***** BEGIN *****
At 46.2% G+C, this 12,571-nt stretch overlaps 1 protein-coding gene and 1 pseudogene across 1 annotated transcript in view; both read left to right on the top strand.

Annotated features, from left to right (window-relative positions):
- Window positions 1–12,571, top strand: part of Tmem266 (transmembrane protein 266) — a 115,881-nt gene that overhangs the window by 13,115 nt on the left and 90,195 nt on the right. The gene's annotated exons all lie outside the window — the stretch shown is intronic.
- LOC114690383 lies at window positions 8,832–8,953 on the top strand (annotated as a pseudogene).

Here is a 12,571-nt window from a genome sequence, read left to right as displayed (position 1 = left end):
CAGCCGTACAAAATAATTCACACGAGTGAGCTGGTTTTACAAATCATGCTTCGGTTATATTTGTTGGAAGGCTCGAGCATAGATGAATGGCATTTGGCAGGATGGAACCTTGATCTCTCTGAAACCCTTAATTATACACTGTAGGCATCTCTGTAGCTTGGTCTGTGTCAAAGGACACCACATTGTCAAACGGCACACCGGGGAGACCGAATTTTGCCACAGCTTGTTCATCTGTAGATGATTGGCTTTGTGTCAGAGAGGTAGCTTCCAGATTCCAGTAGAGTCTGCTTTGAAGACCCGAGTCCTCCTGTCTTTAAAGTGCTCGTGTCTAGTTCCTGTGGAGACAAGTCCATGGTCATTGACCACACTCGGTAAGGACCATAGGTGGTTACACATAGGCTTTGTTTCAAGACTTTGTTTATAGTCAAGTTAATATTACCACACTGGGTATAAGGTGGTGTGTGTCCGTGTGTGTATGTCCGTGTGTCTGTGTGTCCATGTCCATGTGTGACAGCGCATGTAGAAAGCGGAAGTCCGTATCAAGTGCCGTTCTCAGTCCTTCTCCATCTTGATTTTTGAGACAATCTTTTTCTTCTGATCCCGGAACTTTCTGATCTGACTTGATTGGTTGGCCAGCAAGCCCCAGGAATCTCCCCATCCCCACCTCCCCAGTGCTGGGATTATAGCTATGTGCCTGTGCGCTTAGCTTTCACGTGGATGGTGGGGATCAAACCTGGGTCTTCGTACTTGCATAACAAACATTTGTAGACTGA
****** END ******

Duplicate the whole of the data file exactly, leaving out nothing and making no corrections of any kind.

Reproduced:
At 46.2% G+C, this 12,571-nt stretch overlaps 1 protein-coding gene and 1 pseudogene across 1 annotated transcript in view; both read left to right on the top strand.

Annotated features, from left to right (window-relative positions):
- Window positions 1–12,571, top strand: part of Tmem266 (transmembrane protein 266) — a 115,881-nt gene that overhangs the window by 13,115 nt on the left and 90,195 nt on the right. The gene's annotated exons all lie outside the window — the stretch shown is intronic.
- LOC114690383 lies at window positions 8,832–8,953 on the top strand (annotated as a pseudogene).

Here is a 12,571-nt window from a genome sequence, read left to right as displayed (position 1 = left end):
CAGCCGTACAAAATAATTCACACGAGTGAGCTGGTTTTACAAATCATGCTTCGGTTATATTTGTTGGAAGGCTCGAGCATAGATGAATGGCATTTGGCAGGATGGAACCTTGATCTCTCTGAAACCCTTAATTATACACTGTAGGCATCTCTGTAGCTTGGTCTGTGTCAAAGGACACCACATTGTCAAACGGCACACCGGGGAGACCGAATTTTGCCACAGCTTGTTCATCTGTAGATGATTGGCTTTGTGTCAGAGAGGTAGCTTCCAGATTCCAGTAGAGTCTGCTTTGAAGACCCGAGTCCTCCTGTCTTTAAAGTGCTCGTGTCTAGTTCCTGTGGAGACAAGTCCATGGTCATTGACCACACTCGGTAAGGACCATAGGTGGTTACACATAGGCTTTGTTTCAAGACTTTGTTTATAGTCAAGTTAATATTACCACACTGGGTATAAGGTGGTGTGTGTCCGTGTGTGTATGTCCGTGTGTCTGTGTGTCCATGTCCATGTGTGACAGCGCATGTAGAAAGCGGAAGTCCGTATCAAGTGCCGTTCTCAGTCCTTCTCCATCTTGATTTTTGAGACAATCTTTTTCTTCTGATCCCGGAACTTTCTGATCTGACTTGATTGGTTGGCCAGCAAGCCCCAGGAATCTCCCCATCCCCACCTCCCCAGTGCTGGGATTATAGCTATGTGCCTGTGCGCTTAGCTTTCACGTGGATGGTGGGGATCAAACCTGGGTCTTCGTACTTGCATAACAAACATTTGTAGACTGA